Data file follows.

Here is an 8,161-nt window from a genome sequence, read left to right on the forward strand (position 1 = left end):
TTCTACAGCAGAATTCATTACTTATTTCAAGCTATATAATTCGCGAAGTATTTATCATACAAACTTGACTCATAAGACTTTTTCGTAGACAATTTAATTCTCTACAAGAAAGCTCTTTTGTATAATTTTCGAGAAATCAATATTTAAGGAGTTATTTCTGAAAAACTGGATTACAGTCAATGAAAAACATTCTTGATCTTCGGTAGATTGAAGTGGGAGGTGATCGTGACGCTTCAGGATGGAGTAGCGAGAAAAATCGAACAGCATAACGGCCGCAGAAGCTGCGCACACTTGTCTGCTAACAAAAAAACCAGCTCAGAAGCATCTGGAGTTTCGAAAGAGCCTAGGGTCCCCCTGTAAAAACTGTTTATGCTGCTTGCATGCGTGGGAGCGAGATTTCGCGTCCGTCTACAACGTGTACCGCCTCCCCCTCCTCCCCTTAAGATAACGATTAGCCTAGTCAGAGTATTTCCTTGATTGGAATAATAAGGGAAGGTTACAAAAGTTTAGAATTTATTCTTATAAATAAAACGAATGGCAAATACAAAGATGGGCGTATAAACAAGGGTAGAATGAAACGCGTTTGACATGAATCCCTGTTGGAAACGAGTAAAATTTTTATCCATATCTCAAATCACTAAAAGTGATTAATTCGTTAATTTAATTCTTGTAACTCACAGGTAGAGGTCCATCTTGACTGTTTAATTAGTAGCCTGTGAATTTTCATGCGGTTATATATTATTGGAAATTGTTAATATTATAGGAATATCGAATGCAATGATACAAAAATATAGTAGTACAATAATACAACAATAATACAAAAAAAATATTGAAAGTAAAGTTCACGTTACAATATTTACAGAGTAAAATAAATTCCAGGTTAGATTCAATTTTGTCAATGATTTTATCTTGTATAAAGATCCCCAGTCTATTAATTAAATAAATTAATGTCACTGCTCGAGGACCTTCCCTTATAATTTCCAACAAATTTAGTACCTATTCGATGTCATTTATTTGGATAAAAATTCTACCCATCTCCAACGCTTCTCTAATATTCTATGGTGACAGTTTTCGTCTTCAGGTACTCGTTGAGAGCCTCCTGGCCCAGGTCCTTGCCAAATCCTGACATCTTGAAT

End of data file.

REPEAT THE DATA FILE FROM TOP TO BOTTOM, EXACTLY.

Here is an 8,161-nt window from a genome sequence, read left to right on the forward strand (position 1 = left end):
TTCTACAGCAGAATTCATTACTTATTTCAAGCTATATAATTCGCGAAGTATTTATCATACAAACTTGACTCATAAGACTTTTTCGTAGACAATTTAATTCTCTACAAGAAAGCTCTTTTGTATAATTTTCGAGAAATCAATATTTAAGGAGTTATTTCTGAAAAACTGGATTACAGTCAATGAAAAACATTCTTGATCTTCGGTAGATTGAAGTGGGAGGTGATCGTGACGCTTCAGGATGGAGTAGCGAGAAAAATCGAACAGCATAACGGCCGCAGAAGCTGCGCACACTTGTCTGCTAACAAAAAAACCAGCTCAGAAGCATCTGGAGTTTCGAAAGAGCCTAGGGTCCCCCTGTAAAAACTGTTTATGCTGCTTGCATGCGTGGGAGCGAGATTTCGCGTCCGTCTACAACGTGTACCGCCTCCCCCTCCTCCCCTTAAGATAACGATTAGCCTAGTCAGAGTATTTCCTTGATTGGAATAATAAGGGAAGGTTACAAAAGTTTAGAATTTATTCTTATAAATAAAACGAATGGCAAATACAAAGATGGGCGTATAAACAAGGGTAGAATGAAACGCGTTTGACATGAATCCCTGTTGGAAACGAGTAAAATTTTTATCCATATCTCAAATCACTAAAAGTGATTAATTCGTTAATTTAATTCTTGTAACTCACAGGTAGAGGTCCATCTTGACTGTTTAATTAGTAGCCTGTGAATTTTCATGCGGTTATATATTATTGGAAATTGTTAATATTATAGGAATATCGAATGCAATGATACAAAAATATAGTAGTACAATAATACAACAATAATACAAAAAAAATATTGAAAGTAAAGTTCACGTTACAATATTTACAGAGTAAAATAAATTCCAGGTTAGATTCAATTTTGTCAATGATTTTATCTTGTATAAAGATCCCCAGTCTATTAATTAAATAAATTAATGTCACTGCTCGAGGACCTTCCCTTATAATTTCCAACAAATTTAGTACCTATTCGATGTCATTTATTTGGATAAAAATTCTACCCATCTCCAACGCTTCTCTAATATTCTATGGTGACAGTTTTCGTCTTCAGGTACTCGTTGAGAGCCTCCTGGCCCAGGTCCTTGCCAAATCCTGACATCTTGAAT